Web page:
BSP governor Diokno shares Covid-19 lessons at international forum

Bangko Sentral ng Pilipinas (BSP) Governor Benjamin Diokno said that a main lesson from the COVID-19-induced recession is how interlinkages within an economy and across jurisdictions quickly breed systemic risks.

Governor Diokno, who is co-chair of the Regional Consultative Group for Asia of the Financial Stability Board (FSB), shared this insight during the recent Emerging Market and Developing Economies forum arranged by the FSB. He was joined by 60 high ranking officials from 25 jurisdictions and 15 standard-setting bodies at this event.

The Governor expressed relief that the economic fallout of the pandemic, though significant, has not been to the extent that was initially expected. This, he said, was because the authorities responded “early and decisively” to support the continued stability of the domestic financial market amid the pandemic. He also noted that data now provide strong evidence of recovery from the sharp contractions in 2020.

As the recovery takes hold, Governor Diokno suggested that authorities must fully consider socio-economic interlinkages in drafting the path ahead. He noted that the oversight of financial markets has to extend beyond individual institutions and focus instead on how the different stakeholders behave with one another.  

Such holistic view is necessary, according to the Governor, because heightened financial integration must mean that “systemic risks – onshore and across borders – will continuously test financial stability.”

“This was the lesson we learned from the 2007 Global Financial Crisis (GFC) and it is as much a lesson today, even though the GFC and COVID-19 are very different shocks,” Governor Diokno pointed out.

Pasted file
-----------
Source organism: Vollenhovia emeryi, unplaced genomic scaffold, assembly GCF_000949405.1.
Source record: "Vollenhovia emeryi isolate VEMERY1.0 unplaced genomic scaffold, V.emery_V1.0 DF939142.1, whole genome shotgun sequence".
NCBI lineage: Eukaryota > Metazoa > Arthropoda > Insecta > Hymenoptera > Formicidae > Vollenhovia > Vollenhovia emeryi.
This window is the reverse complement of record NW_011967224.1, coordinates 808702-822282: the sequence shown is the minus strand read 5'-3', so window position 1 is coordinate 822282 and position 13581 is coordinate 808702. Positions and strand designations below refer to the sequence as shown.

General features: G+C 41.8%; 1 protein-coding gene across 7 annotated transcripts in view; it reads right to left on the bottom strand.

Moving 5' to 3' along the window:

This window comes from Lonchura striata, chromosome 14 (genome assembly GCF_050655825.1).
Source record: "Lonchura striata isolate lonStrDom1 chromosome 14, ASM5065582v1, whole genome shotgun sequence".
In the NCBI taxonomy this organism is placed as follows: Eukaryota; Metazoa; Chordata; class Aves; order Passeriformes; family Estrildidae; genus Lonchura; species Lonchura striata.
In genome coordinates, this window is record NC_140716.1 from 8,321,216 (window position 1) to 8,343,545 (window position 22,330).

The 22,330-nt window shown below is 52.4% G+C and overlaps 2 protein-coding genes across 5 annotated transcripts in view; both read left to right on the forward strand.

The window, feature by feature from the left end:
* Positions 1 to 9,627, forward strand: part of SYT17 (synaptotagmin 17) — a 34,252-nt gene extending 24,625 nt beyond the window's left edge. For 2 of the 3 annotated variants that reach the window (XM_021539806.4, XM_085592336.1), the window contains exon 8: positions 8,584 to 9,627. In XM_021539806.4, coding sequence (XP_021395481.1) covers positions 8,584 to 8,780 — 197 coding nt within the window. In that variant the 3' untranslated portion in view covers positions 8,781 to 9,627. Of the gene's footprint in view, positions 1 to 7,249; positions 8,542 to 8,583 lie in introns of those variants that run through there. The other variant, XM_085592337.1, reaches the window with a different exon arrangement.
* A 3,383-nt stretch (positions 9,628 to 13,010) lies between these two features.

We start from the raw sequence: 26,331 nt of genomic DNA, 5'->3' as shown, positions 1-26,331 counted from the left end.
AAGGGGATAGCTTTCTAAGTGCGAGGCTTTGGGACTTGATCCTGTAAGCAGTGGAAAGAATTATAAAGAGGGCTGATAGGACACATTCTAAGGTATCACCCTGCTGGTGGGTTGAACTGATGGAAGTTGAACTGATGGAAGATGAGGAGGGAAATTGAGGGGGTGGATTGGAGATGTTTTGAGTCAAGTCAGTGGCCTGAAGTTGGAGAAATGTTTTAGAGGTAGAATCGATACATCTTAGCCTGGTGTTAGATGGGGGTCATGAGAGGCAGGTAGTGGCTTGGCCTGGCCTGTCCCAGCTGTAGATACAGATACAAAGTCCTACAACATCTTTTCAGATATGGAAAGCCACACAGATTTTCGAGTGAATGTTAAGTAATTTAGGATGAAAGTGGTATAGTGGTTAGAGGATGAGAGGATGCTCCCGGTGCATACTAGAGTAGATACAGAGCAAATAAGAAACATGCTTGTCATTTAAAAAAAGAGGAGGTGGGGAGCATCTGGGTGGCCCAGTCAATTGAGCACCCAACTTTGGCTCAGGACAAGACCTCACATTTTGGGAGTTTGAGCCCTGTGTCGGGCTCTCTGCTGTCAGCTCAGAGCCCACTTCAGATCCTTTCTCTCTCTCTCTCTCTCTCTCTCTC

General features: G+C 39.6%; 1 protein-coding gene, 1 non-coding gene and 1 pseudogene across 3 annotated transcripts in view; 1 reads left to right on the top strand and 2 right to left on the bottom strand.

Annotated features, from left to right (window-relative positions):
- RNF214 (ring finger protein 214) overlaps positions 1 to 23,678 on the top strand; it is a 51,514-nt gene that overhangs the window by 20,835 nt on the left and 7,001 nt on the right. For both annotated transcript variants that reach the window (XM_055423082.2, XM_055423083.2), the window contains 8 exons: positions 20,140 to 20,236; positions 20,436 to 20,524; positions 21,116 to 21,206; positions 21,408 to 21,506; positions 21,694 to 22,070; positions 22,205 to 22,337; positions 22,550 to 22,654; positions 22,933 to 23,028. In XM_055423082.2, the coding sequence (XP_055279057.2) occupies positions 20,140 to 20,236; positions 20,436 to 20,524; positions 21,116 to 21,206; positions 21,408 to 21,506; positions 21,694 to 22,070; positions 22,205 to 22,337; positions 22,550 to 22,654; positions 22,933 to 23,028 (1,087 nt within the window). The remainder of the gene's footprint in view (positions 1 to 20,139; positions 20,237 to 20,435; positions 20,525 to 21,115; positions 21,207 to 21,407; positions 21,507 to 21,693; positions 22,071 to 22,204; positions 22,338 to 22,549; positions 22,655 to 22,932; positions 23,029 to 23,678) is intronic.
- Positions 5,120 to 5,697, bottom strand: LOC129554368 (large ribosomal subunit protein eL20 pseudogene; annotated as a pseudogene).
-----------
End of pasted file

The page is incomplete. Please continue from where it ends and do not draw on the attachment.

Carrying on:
Governor Diokno also discussed the so-called “fallacy of composition” where stakeholders naturally maximize opportunities for themselves while the authorities consider what is in the best interest of the system. The fallacy suggests that these two initiatives may not be aligned at times.

Moreover, he said that ensuring the market is liquid is always important, but how this liquidity is distributed within the economy is “arguably as much, if not more, important than the aggregate amount.”

Knowing this distribution, Governor Diokno explained, matters when the authorities start normalizing policies.

Looking ahead, the Governor highlighted the necessity of being prepared for future crisis. He shared that the Financial Stability Coordination Council has been crafting a systemic risk framework as well as undertaking systemic risk stress tests.

Governor Diokno underscored the importance of better communicating risks so that stakeholders can make informed choices.

The forum was held at the premises of the Bank for International Settlements in Basel, Switzerland.

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